Canadians' lack of financial confidence may be preventing them from getting the financial help they need, according to a survey commissioned by the Financial Planning Standards Council.
The research found that four-in-10 Canadians don't feel confident when speaking about their finances, and one-in-three don't ask for financial planning advice because they don't know what type of questions to ask. The FPSC notes that these results were even higher among younger respondents, those earning a lower income and those with children under 18 in the household.
The FPSC underlines that if seeking help, Canadians should check the qualifications of the person who is providing them with financial advice.
Lack of regulation
"As Financial Planning Week unfolds across Canada (Nov. 19-25), consumers really need to know one thing: In Canada, outside of Quebec, anyone can call themselves a financial planner without meeting any standards of competence, ethics or practice," said author, personal finance educator and FPSC's Consumer Advocate, Kelley Keehn. "This leaves people confused and at risk. In fact, previous FPSC research shows that half of Canadians think financial planners are regulated."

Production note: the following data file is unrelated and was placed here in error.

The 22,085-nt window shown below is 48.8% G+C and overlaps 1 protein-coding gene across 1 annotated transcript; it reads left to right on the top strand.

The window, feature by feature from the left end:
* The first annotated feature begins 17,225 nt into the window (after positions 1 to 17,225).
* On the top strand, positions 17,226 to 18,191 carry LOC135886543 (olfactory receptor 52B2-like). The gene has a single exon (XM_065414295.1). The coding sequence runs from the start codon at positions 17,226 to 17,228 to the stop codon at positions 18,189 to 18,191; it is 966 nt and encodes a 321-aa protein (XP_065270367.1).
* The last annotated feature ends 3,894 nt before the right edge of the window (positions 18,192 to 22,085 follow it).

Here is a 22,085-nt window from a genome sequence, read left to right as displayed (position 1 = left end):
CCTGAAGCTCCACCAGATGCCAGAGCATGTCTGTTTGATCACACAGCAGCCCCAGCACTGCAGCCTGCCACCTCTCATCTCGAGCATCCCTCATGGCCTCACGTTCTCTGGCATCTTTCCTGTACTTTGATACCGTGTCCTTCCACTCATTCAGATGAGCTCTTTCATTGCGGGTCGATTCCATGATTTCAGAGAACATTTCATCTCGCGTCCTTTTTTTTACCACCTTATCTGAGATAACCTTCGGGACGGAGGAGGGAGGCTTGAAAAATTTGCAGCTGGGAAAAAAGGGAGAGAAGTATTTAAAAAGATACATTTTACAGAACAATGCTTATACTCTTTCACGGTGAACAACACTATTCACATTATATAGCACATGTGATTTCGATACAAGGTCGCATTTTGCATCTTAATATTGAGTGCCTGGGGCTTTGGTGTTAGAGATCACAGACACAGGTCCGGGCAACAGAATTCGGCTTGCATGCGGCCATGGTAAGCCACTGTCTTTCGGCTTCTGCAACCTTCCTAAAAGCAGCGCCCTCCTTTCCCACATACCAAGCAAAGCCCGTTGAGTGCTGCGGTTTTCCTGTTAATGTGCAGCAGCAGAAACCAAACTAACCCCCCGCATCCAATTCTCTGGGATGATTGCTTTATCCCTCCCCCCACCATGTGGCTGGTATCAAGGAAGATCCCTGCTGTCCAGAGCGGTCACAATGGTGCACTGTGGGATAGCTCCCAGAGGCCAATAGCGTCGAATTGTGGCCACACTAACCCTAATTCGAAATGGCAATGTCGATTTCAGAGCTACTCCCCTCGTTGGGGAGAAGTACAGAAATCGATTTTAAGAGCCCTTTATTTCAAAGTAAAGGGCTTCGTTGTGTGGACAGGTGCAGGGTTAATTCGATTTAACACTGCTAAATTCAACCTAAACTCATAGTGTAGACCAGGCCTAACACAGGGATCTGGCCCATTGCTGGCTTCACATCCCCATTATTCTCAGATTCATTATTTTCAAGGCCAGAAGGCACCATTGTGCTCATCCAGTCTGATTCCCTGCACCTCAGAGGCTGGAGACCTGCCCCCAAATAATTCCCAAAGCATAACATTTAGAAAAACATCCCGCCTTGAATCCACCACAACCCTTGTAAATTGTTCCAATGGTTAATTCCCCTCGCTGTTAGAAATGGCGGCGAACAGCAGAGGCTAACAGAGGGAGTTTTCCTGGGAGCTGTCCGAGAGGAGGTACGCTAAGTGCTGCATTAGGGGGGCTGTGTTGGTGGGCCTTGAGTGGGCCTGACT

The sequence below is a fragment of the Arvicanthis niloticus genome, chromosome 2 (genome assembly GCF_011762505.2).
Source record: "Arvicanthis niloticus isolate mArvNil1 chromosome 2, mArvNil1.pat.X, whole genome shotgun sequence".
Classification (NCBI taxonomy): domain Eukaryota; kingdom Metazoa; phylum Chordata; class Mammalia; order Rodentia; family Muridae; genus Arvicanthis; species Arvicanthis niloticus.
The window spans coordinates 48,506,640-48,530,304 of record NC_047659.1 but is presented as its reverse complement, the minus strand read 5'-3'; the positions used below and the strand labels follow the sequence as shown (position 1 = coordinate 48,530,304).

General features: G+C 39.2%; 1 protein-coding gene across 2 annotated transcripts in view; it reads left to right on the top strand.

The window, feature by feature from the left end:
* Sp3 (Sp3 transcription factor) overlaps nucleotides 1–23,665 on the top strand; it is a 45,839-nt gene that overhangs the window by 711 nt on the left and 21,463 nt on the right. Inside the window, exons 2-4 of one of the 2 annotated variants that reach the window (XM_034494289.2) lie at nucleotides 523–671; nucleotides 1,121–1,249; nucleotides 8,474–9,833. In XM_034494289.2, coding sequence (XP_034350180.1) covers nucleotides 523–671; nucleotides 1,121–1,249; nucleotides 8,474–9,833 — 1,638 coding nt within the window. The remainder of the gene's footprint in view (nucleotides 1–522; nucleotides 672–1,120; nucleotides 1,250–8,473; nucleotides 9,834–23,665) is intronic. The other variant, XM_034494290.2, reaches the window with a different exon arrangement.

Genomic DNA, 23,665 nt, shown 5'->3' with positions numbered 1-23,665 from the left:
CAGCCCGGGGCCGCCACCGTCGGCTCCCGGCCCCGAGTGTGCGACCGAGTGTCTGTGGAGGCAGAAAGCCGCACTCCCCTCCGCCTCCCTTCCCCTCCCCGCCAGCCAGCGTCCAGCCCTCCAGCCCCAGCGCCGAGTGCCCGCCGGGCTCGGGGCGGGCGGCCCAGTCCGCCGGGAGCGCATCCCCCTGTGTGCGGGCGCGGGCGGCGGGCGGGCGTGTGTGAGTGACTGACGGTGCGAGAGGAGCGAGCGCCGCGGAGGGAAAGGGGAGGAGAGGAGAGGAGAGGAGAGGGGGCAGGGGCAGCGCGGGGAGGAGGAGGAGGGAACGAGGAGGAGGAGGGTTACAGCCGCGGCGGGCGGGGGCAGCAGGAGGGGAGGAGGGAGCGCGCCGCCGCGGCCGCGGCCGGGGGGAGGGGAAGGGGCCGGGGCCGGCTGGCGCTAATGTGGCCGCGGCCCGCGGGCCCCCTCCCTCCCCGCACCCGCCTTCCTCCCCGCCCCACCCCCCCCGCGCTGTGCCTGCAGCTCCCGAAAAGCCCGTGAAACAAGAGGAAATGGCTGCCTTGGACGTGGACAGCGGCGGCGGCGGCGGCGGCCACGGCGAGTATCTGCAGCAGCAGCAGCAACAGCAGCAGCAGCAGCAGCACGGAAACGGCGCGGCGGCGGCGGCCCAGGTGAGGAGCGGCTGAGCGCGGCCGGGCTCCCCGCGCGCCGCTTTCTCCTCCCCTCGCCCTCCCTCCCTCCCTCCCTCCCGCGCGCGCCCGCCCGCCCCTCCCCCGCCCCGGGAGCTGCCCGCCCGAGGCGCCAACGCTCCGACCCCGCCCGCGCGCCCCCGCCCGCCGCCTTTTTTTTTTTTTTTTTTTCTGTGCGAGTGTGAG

"In the absence of statutory or regulatory requirements for financial planners, the key is finding a qualified professional you can trust," says Keehn.
She recommends asking some key questions of anyone who presents themselves as a financial planner: What experience do you have? Are you regulated by and accountable to any organizations? Do you follow a professional code of ethics requiring you to put my interests above all others? Can I have that in writing?
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